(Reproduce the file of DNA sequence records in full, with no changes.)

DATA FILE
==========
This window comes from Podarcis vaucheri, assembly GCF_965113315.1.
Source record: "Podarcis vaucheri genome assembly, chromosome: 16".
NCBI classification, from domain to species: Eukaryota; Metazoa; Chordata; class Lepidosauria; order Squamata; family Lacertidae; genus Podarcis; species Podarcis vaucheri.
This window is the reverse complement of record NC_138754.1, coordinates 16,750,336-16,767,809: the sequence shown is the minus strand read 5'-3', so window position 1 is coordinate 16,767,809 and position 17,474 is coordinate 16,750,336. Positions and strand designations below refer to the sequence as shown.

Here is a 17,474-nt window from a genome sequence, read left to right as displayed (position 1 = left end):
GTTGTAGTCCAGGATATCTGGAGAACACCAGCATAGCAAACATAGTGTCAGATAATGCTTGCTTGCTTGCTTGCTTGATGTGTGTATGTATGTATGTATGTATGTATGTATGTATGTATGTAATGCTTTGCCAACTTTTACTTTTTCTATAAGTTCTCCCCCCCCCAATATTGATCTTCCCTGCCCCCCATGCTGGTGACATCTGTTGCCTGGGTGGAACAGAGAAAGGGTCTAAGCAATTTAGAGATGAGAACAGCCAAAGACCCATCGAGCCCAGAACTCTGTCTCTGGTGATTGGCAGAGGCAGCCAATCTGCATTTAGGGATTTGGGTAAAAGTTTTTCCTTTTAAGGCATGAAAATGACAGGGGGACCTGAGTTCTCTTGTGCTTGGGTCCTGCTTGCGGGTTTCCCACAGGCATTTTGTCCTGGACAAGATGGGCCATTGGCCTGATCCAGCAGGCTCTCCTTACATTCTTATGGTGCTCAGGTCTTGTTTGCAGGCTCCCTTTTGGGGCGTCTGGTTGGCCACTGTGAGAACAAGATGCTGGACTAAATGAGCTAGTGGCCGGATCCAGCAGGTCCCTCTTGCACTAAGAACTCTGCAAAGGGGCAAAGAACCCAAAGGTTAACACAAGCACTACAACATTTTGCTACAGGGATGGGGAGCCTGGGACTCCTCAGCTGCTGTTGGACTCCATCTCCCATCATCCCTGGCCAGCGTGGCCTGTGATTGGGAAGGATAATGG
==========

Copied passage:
This window comes from Podarcis vaucheri, assembly GCF_965113315.1.
Source record: "Podarcis vaucheri genome assembly, chromosome: 16".
NCBI classification, from domain to species: Eukaryota; Metazoa; Chordata; class Lepidosauria; order Squamata; family Lacertidae; genus Podarcis; species Podarcis vaucheri.
This window is the reverse complement of record NC_138754.1, coordinates 16,750,336-16,767,809: the sequence shown is the minus strand read 5'-3', so window position 1 is coordinate 16,767,809 and position 17,474 is coordinate 16,750,336. Positions and strand designations below refer to the sequence as shown.

Here is a 17,474-nt window from a genome sequence, read left to right as displayed (position 1 = left end):
GTTGTAGTCCAGGATATCTGGAGAACACCAGCATAGCAAACATAGTGTCAGATAATGCTTGCTTGCTTGCTTGCTTGATGTGTGTATGTATGTATGTATGTATGTATGTATGTATGTATGTAATGCTTTGCCAACTTTTACTTTTTCTATAAGTTCTCCCCCCCCCAATATTGATCTTCCCTGCCCCCCATGCTGGTGACATCTGTTGCCTGGGTGGAACAGAGAAAGGGTCTAAGCAATTTAGAGATGAGAACAGCCAAAGACCCATCGAGCCCAGAACTCTGTCTCTGGTGATTGGCAGAGGCAGCCAATCTGCATTTAGGGATTTGGGTAAAAGTTTTTCCTTTTAAGGCATGAAAATGACAGGGGGACCTGAGTTCTCTTGTGCTTGGGTCCTGCTTGCGGGTTTCCCACAGGCATTTTGTCCTGGACAAGATGGGCCATTGGCCTGATCCAGCAGGCTCTCCTTACATTCTTATGGTGCTCAGGTCTTGTTTGCAGGCTCCCTTTTGGGGCGTCTGGTTGGCCACTGTGAGAACAAGATGCTGGACTAAATGAGCTAGTGGCCGGATCCAGCAGGTCCCTCTTGCACTAAGAACTCTGCAAAGGGGCAAAGAACCCAAAGGTTAACACAAGCACTACAACATTTTGCTACAGGGATGGGGAGCCTGGGACTCCTCAGCTGCTGTTGGACTCCATCTCCCATCATCCCTGGCCAGCGTGGCCTGTGATTGGGAAGGATAATGG